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Burbank to kick off expanded summer concert series at Starlight Bowl

There are 12 concerts planned at the Starlight Bowl this summer, the most the Burbank venue has presented in many years.
(File Photo)

Among music venues, the Starlight Bowl in Burbank is considered to be a hidden gem.

While the facility is known for hosting the city’s annual Fourth of July celebration and as a place to catch entertaining cover bands, Burbank officials hope this year’s expanded summer concert series will help put the outdoor theater on the map.

This summer, the city’s Parks and Recreation Department is working with two concert promoters — L.A. Concert Group and Sterling Venue Ventures — to present 12 concerts at the Starlight Bowl, located at 1249 Lockheed View Dr. in Burbank.

Last year, there were only about eight concerts and events at the outdoor venue, said Kristen Smith, deputy director of the department.


City Council members in December entered into an agreement with the promoters to expand the concert series at the Starlight Bowl, which the city owns. Burbank officials have been looking forward to the project for several years, Smith said.

“We’re extremely excited about offering this expanded season,” she said. “It gives a variety of offerings for the community to enjoy.”

Upcoming concerts include performances by Big Bad Voodoo Daddy, which will kick off the series on July 4, and later John Waite and the Beatles tribute band the Fab Four.

Additionally, L.A. Concert Group and Sterling Venue Ventures have booked Kenny G, Tower of Power, Average White Band, Kris Kristofferson, Air Supply and Ara Malikian for local performances.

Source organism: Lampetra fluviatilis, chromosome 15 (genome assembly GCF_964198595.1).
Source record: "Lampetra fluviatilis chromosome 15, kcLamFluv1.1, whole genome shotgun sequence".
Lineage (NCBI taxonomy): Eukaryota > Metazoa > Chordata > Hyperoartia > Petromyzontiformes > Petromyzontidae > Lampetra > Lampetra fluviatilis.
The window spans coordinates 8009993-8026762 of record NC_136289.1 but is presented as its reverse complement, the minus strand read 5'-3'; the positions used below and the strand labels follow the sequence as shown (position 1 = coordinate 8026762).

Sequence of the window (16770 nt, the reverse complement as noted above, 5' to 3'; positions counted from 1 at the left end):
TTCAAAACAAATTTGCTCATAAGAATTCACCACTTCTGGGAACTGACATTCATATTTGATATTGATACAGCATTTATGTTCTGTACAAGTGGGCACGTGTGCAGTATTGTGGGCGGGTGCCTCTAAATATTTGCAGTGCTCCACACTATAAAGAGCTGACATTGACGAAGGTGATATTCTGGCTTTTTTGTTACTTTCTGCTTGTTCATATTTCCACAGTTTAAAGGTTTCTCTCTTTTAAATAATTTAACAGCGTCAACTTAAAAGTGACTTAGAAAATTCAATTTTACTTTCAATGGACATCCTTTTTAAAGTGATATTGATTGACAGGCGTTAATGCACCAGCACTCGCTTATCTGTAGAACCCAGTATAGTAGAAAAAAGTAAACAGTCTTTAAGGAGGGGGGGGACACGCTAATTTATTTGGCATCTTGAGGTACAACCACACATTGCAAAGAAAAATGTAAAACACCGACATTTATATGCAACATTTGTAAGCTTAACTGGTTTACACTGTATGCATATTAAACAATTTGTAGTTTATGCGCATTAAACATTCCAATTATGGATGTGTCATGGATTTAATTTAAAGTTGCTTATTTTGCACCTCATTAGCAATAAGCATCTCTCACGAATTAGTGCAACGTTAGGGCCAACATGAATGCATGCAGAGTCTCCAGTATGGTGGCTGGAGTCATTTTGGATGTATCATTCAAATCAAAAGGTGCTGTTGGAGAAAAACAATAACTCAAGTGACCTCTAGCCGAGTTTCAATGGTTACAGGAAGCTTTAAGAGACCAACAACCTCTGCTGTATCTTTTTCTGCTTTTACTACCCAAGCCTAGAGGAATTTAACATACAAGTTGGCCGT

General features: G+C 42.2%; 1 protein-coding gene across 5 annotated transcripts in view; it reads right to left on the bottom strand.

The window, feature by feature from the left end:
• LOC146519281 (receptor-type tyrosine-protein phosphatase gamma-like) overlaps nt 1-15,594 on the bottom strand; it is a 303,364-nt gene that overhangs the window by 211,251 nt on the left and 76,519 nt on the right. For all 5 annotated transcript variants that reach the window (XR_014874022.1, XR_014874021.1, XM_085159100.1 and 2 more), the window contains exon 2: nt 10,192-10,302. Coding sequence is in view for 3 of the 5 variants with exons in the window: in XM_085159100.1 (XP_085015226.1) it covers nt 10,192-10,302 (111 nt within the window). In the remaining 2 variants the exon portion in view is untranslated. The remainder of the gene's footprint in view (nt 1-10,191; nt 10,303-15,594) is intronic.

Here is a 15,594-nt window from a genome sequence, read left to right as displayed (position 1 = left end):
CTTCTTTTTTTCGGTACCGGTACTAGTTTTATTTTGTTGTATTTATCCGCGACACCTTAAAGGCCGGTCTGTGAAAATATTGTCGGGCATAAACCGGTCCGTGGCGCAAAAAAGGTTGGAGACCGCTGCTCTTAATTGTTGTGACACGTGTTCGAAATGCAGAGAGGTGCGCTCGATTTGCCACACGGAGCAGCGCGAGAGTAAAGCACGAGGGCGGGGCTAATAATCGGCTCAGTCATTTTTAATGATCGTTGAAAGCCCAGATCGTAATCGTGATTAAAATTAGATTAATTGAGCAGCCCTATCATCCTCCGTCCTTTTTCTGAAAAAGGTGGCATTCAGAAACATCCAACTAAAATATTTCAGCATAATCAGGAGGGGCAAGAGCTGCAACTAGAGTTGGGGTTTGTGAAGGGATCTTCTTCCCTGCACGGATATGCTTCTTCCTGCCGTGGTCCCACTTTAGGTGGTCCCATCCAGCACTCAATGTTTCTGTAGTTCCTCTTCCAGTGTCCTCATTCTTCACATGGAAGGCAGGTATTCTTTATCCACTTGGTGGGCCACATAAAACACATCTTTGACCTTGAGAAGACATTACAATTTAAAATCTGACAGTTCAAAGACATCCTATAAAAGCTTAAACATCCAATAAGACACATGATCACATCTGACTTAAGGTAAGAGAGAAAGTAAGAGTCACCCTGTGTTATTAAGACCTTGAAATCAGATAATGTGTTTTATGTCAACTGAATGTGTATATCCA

Smith said the series’ goals are to provide family-friendly entertainment for residents and, more importantly, to learn which event-organizing approaches work best for the city and to reinvest revenues that are generated into the venue.

She said city officials will take different approaches in event organizing depending on which entity is presenting a show.

If it’s a city-sponsored concert, city staff members take a hands-on approach, but Smith said that can be taxing on employees.

On the other hand, Sterling Venue Ventures will bring in its own team to handle every aspect of the event — from ticketing to concert operations. Some city staff members will be at those performances to make sure the event runs smoothly, Smith said.

When L.A. Concert Group organizes an event at the venue, it will be more of a collaborative effort between the two entities, Smith said, in which the city will provide staffing for functions such as ticketing, while the promoter will run the actual performance.

“We’re able to use different business models, which will give us valuable insight into what’s best for our resources moving forward,” Smith said.

She added that the Parks and Recreation Department will use the information gathered during this summer’s concert series to determine which type of event organizing works best for the city and venue.

“This will be a year of learning,” Smith said. “Maybe we’ll stick with this hybrid approach, where [the city puts] on its summer concerts and has a hands-off approach when we have outside operators that we trust.”


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